This one can’t be stressed enough. Having naming conventions ensures that information is entered into your system consistently and predictably. This reduces errors and makes data retrieval more straightforward. Consider things like: How do you want your short description to look? Which data belongs in additional description fields? How do you enter technical values?

Here are the most important steps to accomplish this:

  1. Create short description conventions: Decide on a fixed format. For instance, [Part Type]-[Dimensions]-[Material]. An example could be "Bearing-Radial-8mm". This gets a lot easier when you use Sparrow, where these conventions are baked in.
  2. Create additional conventions: Outline what supplementary information should be included here, such as material type, usage guidelines, or compatibility notes.
  3. Consider technical values: Establish how technical values are to be entered. For instance, ensure consistent units of measurement (e.g., always using "mm" instead of "millimeters").
  4. Ensure feedback loops: Encourage team members to provide feedback on the conventions to help you identify areas you can improve.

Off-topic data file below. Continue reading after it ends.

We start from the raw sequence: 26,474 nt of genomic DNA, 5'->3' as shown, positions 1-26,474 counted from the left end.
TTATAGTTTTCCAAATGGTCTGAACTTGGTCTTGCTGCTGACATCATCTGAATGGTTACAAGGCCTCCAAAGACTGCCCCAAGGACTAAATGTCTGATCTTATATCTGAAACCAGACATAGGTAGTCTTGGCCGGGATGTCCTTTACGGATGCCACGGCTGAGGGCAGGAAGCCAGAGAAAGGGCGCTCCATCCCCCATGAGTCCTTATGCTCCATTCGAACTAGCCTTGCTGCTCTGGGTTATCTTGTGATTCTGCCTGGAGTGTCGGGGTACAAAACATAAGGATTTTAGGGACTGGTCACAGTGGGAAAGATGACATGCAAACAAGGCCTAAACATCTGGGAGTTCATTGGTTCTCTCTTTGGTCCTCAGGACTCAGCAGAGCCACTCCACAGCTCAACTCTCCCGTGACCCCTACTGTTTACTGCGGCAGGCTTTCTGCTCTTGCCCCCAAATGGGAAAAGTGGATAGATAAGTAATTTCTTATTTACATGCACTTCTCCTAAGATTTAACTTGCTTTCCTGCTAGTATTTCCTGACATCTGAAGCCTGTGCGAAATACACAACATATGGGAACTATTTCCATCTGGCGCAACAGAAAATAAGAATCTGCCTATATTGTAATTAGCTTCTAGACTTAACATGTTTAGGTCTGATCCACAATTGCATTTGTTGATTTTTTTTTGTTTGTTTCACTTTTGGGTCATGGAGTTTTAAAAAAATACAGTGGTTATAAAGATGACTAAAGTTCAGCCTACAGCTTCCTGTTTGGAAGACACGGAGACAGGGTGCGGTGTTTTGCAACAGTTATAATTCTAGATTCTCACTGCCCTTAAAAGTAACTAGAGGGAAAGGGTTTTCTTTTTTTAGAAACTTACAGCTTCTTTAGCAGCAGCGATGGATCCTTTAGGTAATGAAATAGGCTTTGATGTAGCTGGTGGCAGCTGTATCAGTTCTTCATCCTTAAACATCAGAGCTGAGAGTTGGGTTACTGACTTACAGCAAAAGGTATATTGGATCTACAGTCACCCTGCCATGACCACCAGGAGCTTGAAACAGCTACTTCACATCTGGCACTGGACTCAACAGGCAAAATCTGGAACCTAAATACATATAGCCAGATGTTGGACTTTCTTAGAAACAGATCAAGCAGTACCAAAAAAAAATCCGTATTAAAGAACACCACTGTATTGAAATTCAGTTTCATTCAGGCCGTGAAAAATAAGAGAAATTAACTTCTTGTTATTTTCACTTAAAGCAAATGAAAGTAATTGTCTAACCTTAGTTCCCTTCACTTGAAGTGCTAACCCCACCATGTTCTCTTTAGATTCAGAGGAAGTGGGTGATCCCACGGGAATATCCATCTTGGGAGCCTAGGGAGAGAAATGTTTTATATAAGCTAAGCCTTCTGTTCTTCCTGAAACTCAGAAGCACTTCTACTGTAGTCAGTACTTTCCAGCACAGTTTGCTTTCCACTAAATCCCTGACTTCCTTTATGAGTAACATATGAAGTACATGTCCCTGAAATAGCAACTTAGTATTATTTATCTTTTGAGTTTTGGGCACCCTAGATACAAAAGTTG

Best Practice 3:  Create an Internal Glossary of Part Designations

Setting up an internal glossary for your spare parts data can alleviate confusion and discrepancies that arise from using different terminologies for the same component. This is especially important in large organizations where various departments or regional branches might use different naming conventions.

Here are the steps to implement:

  1. Gather common terms: Start with your now-cleaned parts list. Go through all previous descriptions and extract the most common part designations. Next, workshop these as a team: which should be merged? Which ones need changing?, etc.
  2. Standardize definitions: Define each part clearly. For example, a "belt" in one department might be a "drive belt" in another. Make sure there is a clear, universally accepted definition.
  3. Code your glossary into a tool: You can use a data management tool for this, but also Excel (e.g. an Excel template that enables users to choose from a  pre-established selection of designations when creating a material).
  4. Ensure access: Make sure the dictionary is easily accessible to all relevant personnel.
  5. Update regularly: Continuously update the dictionary as new parts are introduced or old ones are phased out. This ensures that the dictionary remains current and in line with any industry changes or internal product developments.
  6. Educate the team: Organize training sessions to familiarize the team with the dictionary and encourage its usage.

By maintaining a robust internal dictionary and ensuring it's always up-to-date and accessible, you'll prevent misunderstandings and ensure that everyone is on the same page when referring to specific spare parts.